Bruce Bennett Short Bio

Bruce Bennett

Bruce Bennett has been the primary contributor to Mad About Movies since it began in 2003. He is an award winning film and theater critic who, since 2000, has been writing a weekly column in The Spectrum daily newspaper in southern Utah as well as serving as a contributing editor of “The Independent,” a monthly entertainment magazine. He is also the co-host of “Film Fanatics” a movie review show which earned a Telly in 2009. Bruce is also a featured contributor at: RottenTomatoes.com

His motto: "I see bad movies so you don't have to."

Talladega Nights

“Talladega Nights”: Rednecks, start yer engines

The yellow flag is out for Will Ferrell. After rising to become one of the most successful “Saturday Night Live” alums, Ferrell’s acting choices have shown a unique blend of comic versatility and straight flexibility. But opinions of Ferrell aside, your reaction to his latest “Talladega Nights: The Ballad of Ricky Bobby” will best be determined by the level of humor you prefer.

For many of his fans, Ferrell’s latest will be a major step backward, or more accurately, downward.

Reuniting with writer/director Adam Mckay, with whom he collaborated to make the consistently inventive and hilarious “Anchorman: The Legend of Ron Burgundy,” Ferrell turns the sophistication way down to a sub-Adam Sandler level to make a dumb is as dumb does satire of the NASCAR circuit.

Well, it’s an attempt at satire, anyway.

Yes, there is a fine line between wickedly subtle satire that uses wit to go for the comic jugular– “Anchorman”– and the kind of easy target, below the belt, redneck banality that “Talladega” wallows in. If the beat-a-joke-to-death rhythm of the variety found on the current generation of “SNL” revs your engine, then “Talladega” might wind up in your winner’s circle.

As a young boy Ricky is inspired by his drunken absentee Dad (played to perfect slovenly perfection by Gary Cole). Dad’s motto is, “If you ain’t first, you’re last,” and Ricky eventually turns his love for speed into a gig in a NASCAR pit crew. When he gets his opportunity to drive, he makes the best of it and becomes a champion along with his faithful wingman Cal (John C. Reilly), in a role just about anyone could play.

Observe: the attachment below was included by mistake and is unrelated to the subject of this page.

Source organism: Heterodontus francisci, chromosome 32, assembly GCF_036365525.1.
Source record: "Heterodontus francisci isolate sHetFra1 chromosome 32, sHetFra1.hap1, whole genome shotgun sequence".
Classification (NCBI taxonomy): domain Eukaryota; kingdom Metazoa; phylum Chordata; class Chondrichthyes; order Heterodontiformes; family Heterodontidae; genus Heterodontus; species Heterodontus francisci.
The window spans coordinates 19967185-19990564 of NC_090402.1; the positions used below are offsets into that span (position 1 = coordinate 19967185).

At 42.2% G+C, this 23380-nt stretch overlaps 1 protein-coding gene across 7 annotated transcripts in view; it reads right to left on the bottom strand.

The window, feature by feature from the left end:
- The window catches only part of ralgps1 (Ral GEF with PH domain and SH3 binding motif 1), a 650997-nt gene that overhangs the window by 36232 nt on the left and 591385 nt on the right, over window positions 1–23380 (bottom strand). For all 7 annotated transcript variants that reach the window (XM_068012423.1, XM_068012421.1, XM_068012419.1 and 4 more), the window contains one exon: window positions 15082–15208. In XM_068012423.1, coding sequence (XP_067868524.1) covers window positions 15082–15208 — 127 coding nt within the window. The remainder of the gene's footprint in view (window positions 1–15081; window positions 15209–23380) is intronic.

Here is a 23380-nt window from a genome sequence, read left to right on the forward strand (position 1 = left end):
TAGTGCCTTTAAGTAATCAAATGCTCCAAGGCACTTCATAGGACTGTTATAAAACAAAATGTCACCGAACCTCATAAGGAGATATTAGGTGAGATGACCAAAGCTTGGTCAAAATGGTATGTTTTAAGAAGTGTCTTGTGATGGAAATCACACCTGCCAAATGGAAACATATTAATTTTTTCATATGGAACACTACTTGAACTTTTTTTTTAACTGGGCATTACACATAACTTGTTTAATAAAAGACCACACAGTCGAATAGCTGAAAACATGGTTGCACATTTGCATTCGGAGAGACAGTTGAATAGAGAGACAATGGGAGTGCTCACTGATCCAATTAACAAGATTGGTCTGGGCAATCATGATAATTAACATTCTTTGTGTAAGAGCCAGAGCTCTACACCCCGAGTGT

Ricky is “blessed” with a knockout trailer trash wife (Leslie Bibb), and two potty-mouthed children who love their dad. However, they have no qualms about verbally abusing their grandpa in one of the most unapologetically mean-spirited scenes played for laughs in recent memory.

The film throws easy punches at the obvious, tired targets of humor: drugs, old people, Ferrell’s paunch, religion, countless product placements, and southern good ‘ol boy ignorance. But “Talladega Nights” doesn’t have the courage or originality to truly satirize the subject material. It says a lot about the sketchy writing that an actor who exudes charisma like Ferrell provokes so little empathy from even his most ardent fans.

Ferrell is, as always, great on his feet– particularly because the film feels improvised– and there are a few funny scenes. One involves a knife in a hospital, the other a cougar in a Chevelle, and the other the encouragement by one of the best-used performers in the film, Amy Adams (“Junebug”). Sacha Baron Cohen’s performance as a French driver is repetitive, forced, and significantly less inspired than his popular “Ali G” TV antics.

Despite some well-shot racing sequences, and the presence of a $20 million actor, “Talladega Nights” feels cheap and dirty. But the folks who should be the most offended by this Southern Fried garbage will most likely make the film a huge hit.

Y’all have been warned.

Grade: D
PG-13 for crude and sexual humor, drug references, and brief comic violence.

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